Five years before federal scientists began killing thousands of barred owls in hopes of saving northern spotted owls, William Lynn pondered the ethics of just such an action on an Oregon Public Radio episode entitled, aptly, “Playing God.”
“Science,” he said in the June 2008 broadcast, “can’t make those moral decisions for us.”
A Massachusetts-based research scientist, Ph.D, university professor and public-policy ethicist, Lynn called for “building in an ethical dimension to our discussions of wildlife management.”
At the time, ethics were not, if ever, part of the equation.
Federal and state wildlife agencies had frequently killed members of one animal species on behalf of another, but none of the National Environmental Policy Act processes leading to those campaigns had included an ethics review.
Then again, none had entailed anything quite as unsettling as what the U.S. Fish and Wildlife Service (USFWS) had in mind.
Because the population of the northern spotted owl from British Columbia to California had been in a freefall since a stunningly swift influx of barred owls — a slightly larger and more aggressive species once confined to the Eastern seaboard — USFWS biologists were considering a dramatic response they weren’t happy about.
Eventually, the plan would call for killing 3,600 barred owls in four carefully chosen areas known to be home to previously healthy populations of spotted owls — one in the wooded slopes around Cle Elum — to see if the spotted owls would rebound.
At the time, though, that plan was purely theoretical. According to USFWS biologist and project lead Robin Bown, it was one of only three viable options.
One was to let the natural process unfold. “And if we do nothing,” Bown said, “we think northern spotted owls would go extinct.”
The second was to capture and breed spotted owls in zoo populations, the most expensive option — and, in terms of retaining a genetically sound population without the benefit of a natural environment, the most difficult.
And, finally, there was the deadly experiment: Kill enough barred owls in selected areas — creating “refugia,” Bown said — to see if it would give the spotted owls a fighting chance against “the tsunami effect” of the barred owls’ rapid and nearly pervasive spread.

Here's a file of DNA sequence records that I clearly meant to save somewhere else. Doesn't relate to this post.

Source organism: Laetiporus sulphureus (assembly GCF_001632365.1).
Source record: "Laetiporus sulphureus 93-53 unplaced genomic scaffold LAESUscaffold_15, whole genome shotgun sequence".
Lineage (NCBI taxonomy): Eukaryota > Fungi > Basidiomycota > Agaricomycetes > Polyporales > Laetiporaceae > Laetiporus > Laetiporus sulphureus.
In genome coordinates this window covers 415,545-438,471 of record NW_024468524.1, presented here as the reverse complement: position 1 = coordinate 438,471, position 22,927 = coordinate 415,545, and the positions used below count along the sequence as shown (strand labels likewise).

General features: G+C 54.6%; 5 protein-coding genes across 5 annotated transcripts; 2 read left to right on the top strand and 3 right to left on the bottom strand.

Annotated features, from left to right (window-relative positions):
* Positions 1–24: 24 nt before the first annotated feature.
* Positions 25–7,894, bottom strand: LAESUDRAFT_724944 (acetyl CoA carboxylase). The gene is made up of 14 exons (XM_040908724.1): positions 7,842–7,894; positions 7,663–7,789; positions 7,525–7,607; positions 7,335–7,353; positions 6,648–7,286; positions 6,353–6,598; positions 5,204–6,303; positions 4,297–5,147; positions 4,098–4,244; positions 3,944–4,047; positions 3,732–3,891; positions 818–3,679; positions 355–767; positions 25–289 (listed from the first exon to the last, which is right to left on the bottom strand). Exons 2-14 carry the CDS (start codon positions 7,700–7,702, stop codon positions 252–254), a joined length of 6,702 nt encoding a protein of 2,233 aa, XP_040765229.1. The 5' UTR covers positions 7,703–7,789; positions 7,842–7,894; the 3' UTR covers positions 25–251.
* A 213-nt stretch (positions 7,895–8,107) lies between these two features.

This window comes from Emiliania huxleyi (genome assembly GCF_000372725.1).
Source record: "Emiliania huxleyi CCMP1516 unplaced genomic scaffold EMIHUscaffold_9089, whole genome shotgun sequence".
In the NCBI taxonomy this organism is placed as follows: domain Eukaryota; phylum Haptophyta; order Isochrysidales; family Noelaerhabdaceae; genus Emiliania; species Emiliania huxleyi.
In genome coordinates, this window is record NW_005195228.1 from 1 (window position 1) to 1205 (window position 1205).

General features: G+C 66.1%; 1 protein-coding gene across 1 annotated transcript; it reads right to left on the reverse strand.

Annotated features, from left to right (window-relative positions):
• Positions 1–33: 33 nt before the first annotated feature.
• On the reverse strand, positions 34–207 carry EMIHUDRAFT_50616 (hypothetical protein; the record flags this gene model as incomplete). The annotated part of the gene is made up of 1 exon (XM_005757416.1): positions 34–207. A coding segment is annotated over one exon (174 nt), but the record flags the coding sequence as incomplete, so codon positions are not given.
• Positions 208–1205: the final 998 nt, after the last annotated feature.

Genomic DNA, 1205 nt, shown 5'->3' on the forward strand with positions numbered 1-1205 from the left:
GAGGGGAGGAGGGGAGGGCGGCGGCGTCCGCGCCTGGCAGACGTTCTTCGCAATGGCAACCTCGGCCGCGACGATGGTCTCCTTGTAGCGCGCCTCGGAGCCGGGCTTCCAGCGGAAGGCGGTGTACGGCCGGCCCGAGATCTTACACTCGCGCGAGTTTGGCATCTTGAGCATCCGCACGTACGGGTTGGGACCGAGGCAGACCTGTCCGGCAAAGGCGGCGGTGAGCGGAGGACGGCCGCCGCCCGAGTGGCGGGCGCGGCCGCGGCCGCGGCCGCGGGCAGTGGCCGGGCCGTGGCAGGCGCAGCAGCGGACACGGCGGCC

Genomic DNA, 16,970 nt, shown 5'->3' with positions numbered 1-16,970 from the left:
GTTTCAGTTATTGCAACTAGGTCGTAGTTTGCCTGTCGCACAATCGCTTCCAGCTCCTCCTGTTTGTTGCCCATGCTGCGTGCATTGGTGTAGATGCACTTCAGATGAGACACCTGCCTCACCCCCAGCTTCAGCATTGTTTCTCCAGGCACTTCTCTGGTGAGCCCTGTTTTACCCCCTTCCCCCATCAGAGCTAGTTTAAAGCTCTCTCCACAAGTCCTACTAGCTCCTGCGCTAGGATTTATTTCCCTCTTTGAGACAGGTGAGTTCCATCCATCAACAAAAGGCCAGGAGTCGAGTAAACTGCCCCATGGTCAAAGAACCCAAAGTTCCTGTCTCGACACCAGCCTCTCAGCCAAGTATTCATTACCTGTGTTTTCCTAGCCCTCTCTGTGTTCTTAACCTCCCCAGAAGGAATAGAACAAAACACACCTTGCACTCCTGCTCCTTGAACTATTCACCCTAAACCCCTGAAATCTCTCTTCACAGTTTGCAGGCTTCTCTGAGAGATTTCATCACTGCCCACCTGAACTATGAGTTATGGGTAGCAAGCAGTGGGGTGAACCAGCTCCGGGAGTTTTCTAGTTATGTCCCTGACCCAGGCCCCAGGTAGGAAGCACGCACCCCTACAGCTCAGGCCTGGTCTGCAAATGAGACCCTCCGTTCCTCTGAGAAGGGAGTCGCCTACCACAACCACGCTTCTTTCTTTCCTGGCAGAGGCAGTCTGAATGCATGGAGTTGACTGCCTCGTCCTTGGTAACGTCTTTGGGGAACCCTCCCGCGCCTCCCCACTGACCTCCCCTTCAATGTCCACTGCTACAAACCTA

“You never know,” she said. “Maybe they will eventually develop the tools necessary to be able to deal with the barred owls themselves.”
What if they don’t? What if the killing had to go on forever?
“The Fish and Wildlife Service has a mandate: When something goes on the list, they do what they have to do to get it off the list. But at some point we have to ask these questions,” said Jack Dumbacher, curator of Birds and Mammals at the California Academy of Sciences.
“If you do want some diversity and do value these other species, there’s going to be some management. But then it becomes: How much management are you willing to do? Are you willing to kill something?”
“People have been killing things for a long time,” said Dumbacher, who had already been experimenting, with a USFWS permit, on small-scale barred owl removal in spotted owl California habitat since 2006. “But people feel differently about it when it’s a big, beautiful owl.”
Certainly William Lynn had qualms about it.
Following his radio broadcast, the federal agency decided for the first time to include in its National Environmental Policy Act process the very kind of ethics review he had advocated.
When Lynn was brought in to help frame the issue in an ethical context, he was anything but an easy sell.
“I didn’t come into the process automatically opposed,” he said. “I’m a professor. I try to keep an open mind. But, in general, I think lethal management of wildlife is a bad idea and doesn’t work.
“I came in fundamentally skeptical about this issue.”
A lot of people were.